International poetry editor, Clara Burghelea in conversation with emerging poet Rafael Mendes who is both a poet and translator whose work has appeared on The Poetry Programme, The Irish Times, FLARE and on “Writing Home: The New Irish Poets” (Dedalus Press, 2019). He also has poems published in Brazil and Portugal. He’s a member of NIC writers group at The Irish Writers Centre.
Clara Burghelea: Let’s start at the beginning. Tell me how you came to be a published poet?
Rafael Mendes: Reading came first. I remember reading a book as young as 10 years old. Back in the day, a collection called Vaga-Lume (Firefly) was being reprinted after its popularity in the ’70s with young adults. They were really cheap and my grandmothers and parents used to buy one almost every week. Then came writing, it started with exchanging letters with a friend, soon we started a blog. I have never stopped writing since.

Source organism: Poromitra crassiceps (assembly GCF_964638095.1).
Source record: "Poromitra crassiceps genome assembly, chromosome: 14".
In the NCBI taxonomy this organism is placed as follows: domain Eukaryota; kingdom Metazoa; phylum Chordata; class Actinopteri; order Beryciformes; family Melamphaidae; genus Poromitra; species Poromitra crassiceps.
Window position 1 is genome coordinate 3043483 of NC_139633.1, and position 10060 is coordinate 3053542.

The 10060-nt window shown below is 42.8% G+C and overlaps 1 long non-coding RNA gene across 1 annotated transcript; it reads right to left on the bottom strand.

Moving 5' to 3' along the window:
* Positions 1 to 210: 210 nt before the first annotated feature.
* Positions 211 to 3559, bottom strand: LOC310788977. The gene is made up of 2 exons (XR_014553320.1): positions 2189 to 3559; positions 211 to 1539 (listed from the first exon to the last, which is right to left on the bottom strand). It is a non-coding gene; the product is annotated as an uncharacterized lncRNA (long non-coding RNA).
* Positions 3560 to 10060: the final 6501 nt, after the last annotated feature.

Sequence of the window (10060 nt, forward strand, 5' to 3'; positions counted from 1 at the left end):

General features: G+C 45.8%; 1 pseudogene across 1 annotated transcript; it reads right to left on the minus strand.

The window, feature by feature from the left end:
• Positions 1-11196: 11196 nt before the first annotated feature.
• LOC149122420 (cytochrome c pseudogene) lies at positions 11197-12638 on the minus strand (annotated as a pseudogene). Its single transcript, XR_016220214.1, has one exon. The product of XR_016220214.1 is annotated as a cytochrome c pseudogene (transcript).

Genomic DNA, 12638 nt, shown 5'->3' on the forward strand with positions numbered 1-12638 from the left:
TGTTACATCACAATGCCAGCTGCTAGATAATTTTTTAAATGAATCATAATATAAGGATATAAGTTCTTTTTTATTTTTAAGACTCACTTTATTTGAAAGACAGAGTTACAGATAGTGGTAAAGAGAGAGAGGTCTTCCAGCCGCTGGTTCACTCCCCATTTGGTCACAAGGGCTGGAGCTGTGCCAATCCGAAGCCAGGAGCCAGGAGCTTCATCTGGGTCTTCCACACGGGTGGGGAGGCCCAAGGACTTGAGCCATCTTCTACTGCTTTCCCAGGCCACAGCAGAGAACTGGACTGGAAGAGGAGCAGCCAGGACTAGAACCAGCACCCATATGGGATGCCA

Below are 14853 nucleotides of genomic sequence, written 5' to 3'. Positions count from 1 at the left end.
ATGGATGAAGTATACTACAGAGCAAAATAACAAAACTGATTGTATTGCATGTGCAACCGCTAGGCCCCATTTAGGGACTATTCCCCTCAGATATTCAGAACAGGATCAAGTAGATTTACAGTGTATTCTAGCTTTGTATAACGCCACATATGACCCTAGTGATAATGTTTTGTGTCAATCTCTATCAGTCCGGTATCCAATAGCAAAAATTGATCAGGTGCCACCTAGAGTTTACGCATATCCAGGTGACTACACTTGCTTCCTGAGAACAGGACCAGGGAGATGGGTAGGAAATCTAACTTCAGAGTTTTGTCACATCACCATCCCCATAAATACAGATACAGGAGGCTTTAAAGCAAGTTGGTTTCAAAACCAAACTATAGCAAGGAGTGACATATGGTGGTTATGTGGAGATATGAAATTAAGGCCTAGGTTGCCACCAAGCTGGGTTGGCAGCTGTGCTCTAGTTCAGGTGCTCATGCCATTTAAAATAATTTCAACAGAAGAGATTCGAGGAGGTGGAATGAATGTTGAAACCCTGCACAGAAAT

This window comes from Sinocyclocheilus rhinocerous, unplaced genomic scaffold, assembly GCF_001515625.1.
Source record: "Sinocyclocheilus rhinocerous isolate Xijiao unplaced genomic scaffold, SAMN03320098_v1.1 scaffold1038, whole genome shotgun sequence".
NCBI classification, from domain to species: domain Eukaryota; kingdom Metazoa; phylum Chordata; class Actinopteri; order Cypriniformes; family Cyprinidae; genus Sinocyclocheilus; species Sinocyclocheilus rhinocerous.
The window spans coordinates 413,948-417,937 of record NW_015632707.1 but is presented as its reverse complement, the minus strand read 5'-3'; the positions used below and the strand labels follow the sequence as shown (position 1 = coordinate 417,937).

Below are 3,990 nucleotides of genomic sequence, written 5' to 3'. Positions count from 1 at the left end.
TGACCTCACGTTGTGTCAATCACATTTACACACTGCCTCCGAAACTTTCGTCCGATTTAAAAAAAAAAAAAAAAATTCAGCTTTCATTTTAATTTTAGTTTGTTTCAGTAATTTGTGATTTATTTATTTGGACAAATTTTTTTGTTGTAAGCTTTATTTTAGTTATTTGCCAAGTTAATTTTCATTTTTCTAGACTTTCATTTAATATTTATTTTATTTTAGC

Clara Burghelea: You are part of the editorial committee of the bilingual magazine Diaspora and write for the blog avessodapalavra.wordpress.com. Does editorial work complement your own writing? Or is it a barrier?
Rafael Mendes: It adds a lot. The internet is a blessing and a curse, so regularly we get trapped in our bubbles. Working with editorial opens the opportunity to know many writers that could have been lost inside the ocean of possibilities that we have.
Clara Burghelea:How did you transition from being an avid reader to having your collection “an essay on beauty and chaos”, launched in Brazil and Europe?
Rafael Mendes: My therapist invited me for an artistic night at her house. There I met my editor Wladimir Vaz. We kept in touch. In 2017 he invited me to participate in an anthology of Portuguese speaking poets living in Dublin – including a Polish poet who writes poetry in Portuguese. In 2018 he invited me to publish my first collection. Although I have been writing for some time, I normally say that I became a writer, taking my work and the craft seriously, when I held my book for the first time. It was a kind of awakening.